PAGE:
Historian DOMINIC SANDBROOK looks back at an embarrassing Royal TV moment

No wonder the Queen called 1992 her ‘annus horribilis’. Three of her children’s marriages ended and Windsor Castle was damaged by fire. 

This troubled period reached a peak when the Queen stayed at Balmoral for days after Princess Diana’s death in 1997. 

In the third part of his series on how Elizabeth II shaped modern Britain, historian Dominic Sandbrook describes how she pulled the Crown through one of its most tumultuous decades….

At the beginning of the Thatcher era, one question dominated royal gossip. 

Elizabeth’s eldest son, Charles, had turned 30 in 1978, yet he showed no signs of wanting to settle down.

In his twenties, the Prince of Wales had had plenty of girlfriends, including a young woman called Camilla Shand who later married Andrew Parker Bowles. 

But it was only in the autumn of 1980 that he began to show serious interest in a gawky young aristocratic girl called Diana Spencer, who was just 19.

The Queen was delighted. Diana seemed the perfect bride; marriage and children would cement the future of the dynasty.

Yet even at this early stage, there were hints of trouble ahead.

With her coltish good looks, Diana rapidly became a media favourite, and when reporters besieged the Royal Family at Sandringham, the Queen momentarily lost her famous cool and snapped ‘Why don’t you go away?’

The wedding itself, on July 29, 1981, came as a much-needed tonic after two years of terrible news. The economy was mired in recession, unemployment was heading towards a post-war record of 3 million, the inner cities were ablaze, and the Thatcher government was in desperate trouble.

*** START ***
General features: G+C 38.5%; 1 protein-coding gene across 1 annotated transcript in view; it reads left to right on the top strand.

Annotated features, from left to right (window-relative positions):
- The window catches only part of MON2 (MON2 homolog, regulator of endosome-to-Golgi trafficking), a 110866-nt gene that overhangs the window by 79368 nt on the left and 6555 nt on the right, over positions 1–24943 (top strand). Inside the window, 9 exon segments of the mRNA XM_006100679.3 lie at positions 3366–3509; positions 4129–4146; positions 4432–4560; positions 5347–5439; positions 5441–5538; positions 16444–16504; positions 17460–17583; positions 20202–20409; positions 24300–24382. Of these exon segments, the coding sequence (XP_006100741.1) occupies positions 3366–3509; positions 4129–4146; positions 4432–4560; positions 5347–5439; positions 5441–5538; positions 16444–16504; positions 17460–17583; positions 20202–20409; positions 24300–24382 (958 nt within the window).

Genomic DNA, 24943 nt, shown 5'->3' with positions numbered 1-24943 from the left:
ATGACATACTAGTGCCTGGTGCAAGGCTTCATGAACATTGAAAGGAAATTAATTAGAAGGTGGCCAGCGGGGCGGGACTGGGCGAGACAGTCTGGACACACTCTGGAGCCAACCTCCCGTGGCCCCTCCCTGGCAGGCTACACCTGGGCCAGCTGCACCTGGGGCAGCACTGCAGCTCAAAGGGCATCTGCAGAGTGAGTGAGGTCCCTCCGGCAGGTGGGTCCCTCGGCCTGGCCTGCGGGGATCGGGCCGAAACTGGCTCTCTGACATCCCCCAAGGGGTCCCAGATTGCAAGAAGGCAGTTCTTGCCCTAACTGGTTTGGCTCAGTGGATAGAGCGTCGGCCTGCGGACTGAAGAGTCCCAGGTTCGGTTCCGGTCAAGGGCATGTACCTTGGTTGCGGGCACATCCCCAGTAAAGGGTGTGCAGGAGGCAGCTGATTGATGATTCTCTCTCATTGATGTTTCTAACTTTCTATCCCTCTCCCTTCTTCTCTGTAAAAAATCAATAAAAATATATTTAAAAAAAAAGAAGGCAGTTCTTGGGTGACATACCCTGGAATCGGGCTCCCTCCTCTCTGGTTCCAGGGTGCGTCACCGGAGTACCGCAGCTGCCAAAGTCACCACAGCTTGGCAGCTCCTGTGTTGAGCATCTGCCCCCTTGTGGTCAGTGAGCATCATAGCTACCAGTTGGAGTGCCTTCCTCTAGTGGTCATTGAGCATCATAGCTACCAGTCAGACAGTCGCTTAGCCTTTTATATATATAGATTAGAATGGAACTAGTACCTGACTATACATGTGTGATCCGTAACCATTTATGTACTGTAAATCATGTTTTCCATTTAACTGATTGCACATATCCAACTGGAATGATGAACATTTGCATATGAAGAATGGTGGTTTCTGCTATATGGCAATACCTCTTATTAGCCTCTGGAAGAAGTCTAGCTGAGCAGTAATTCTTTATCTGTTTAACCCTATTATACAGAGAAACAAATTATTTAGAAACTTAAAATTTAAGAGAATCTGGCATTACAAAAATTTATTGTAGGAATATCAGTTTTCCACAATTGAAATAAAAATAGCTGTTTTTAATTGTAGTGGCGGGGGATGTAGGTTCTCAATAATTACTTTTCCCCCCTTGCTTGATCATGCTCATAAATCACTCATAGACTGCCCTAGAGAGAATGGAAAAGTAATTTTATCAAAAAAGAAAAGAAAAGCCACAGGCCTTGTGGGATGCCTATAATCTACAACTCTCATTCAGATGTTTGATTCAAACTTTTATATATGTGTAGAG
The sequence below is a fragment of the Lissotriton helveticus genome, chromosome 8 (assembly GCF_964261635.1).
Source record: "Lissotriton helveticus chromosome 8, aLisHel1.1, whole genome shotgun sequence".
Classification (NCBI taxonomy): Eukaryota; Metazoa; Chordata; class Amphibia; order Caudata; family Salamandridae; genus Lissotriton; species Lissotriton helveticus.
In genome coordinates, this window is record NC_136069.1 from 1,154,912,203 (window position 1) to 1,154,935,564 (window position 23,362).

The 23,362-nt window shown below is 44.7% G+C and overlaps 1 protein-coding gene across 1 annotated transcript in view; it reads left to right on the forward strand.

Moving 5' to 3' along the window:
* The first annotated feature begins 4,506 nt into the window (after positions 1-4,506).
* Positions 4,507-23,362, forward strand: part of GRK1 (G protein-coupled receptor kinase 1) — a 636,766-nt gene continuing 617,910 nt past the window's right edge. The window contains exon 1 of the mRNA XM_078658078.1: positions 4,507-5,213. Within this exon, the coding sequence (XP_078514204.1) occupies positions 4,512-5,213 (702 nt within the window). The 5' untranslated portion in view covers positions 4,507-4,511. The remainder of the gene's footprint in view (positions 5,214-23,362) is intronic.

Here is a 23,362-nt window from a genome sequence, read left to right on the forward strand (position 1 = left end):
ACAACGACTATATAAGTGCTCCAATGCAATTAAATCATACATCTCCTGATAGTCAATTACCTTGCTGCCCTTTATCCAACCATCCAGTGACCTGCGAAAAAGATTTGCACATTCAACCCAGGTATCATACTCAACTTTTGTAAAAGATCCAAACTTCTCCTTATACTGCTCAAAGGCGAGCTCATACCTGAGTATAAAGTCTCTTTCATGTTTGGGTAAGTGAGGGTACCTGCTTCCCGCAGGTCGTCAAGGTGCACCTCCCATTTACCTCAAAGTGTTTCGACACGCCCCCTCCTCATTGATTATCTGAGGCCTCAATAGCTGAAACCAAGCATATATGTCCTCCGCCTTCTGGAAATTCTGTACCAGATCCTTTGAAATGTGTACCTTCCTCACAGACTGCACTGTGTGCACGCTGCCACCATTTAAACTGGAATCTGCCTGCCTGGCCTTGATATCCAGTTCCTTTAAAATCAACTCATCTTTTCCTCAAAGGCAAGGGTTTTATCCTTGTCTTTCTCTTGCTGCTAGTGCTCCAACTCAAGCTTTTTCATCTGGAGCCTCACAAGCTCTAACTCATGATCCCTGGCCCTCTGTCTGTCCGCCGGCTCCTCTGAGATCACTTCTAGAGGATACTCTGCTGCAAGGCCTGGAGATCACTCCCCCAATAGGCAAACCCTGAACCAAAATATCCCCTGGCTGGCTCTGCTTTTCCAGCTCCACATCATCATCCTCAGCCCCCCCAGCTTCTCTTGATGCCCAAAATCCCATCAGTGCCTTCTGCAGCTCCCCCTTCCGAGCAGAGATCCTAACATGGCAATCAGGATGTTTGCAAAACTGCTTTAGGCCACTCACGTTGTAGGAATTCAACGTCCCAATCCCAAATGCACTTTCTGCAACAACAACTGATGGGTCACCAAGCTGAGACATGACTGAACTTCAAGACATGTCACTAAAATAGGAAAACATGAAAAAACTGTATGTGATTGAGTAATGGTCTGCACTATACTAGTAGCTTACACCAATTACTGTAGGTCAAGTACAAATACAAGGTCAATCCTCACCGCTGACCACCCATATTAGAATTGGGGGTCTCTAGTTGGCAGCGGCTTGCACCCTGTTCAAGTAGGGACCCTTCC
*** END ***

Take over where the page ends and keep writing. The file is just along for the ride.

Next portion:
More than any other royal event before, the wedding was pure theatre, with Diana in a fairytale wedding dress and Charles in full naval uniform.

Historian DOMINIC SANDBROOK looks back at an embarrassing Royal TV moment

The Grand Knockout Tournament, better known as It’s A Royal Knockout, was the brainchild of Elizabeth’s youngest son Edward, who had walked out of the Royal Marines and fancied himself as a theatrical impresario

Across the world, a record 750 million people tuned in to watch.

The arrival of Diana marked a subtle shift in the dynamics within the Royal Family.

Until 1981, Elizabeth herself had been the undisputed star.

Now not only did she have to share the national stage with Margaret Thatcher, but she was not even the most famous woman in the family.

To many younger observers, the middle-aged Queen’s understated substance simply could not compete with Diana’s glittering style.

At 55, Elizabeth seemed remarkably unchanged, apart from her greying hair, from the young woman who had risen to the throne in 1952.

Yet even as the cheers at St Paul’s Cathedral were dying away, there was a sense of the ground slipping from beneath her feet.

The Queen had always presented herself as the embodiment of consensus. But public life was becoming increasingly violent: in June 1981, for example, a deranged young man even fired six blank shots at the Monarch during Trooping the Colour.

Elizabeth’s stoicism and courage — she expertly controlled her horse, and continued with the ceremony — won the respect of the nation.

But worse was to come.

In July 1982, another disturbed young man, Michael Fagan, broke into Buckingham Palace in the dead of night.

There, he found his way to the Queen’s bedroom and woke her up to listen to a diatribe about his family.

‘I got out of bed,’ Elizabeth later told a friend, ‘put on my dressing gown and slippers, drew myself up to my full regal height, pointed to the door, and said ‘Get out!’ — and he didn’t.’

So she kept him talking while she called the police switchboard, and eventually bodyguards arrived to take Fagan away.

Of course, the Queen herself remained tremendously popular, and when her son Andrew served in the Falklands War, where he flew Sea King helicopters, it was a valuable reminder of the monarchy’s function as a symbol of national pride and public patriotism.

In a sign of the changing climate, though, it was not the Queen but Mrs Thatcher, hailed by the Press as the personification of Britannia, who took the troops’ salute at the victory parade in the City of London.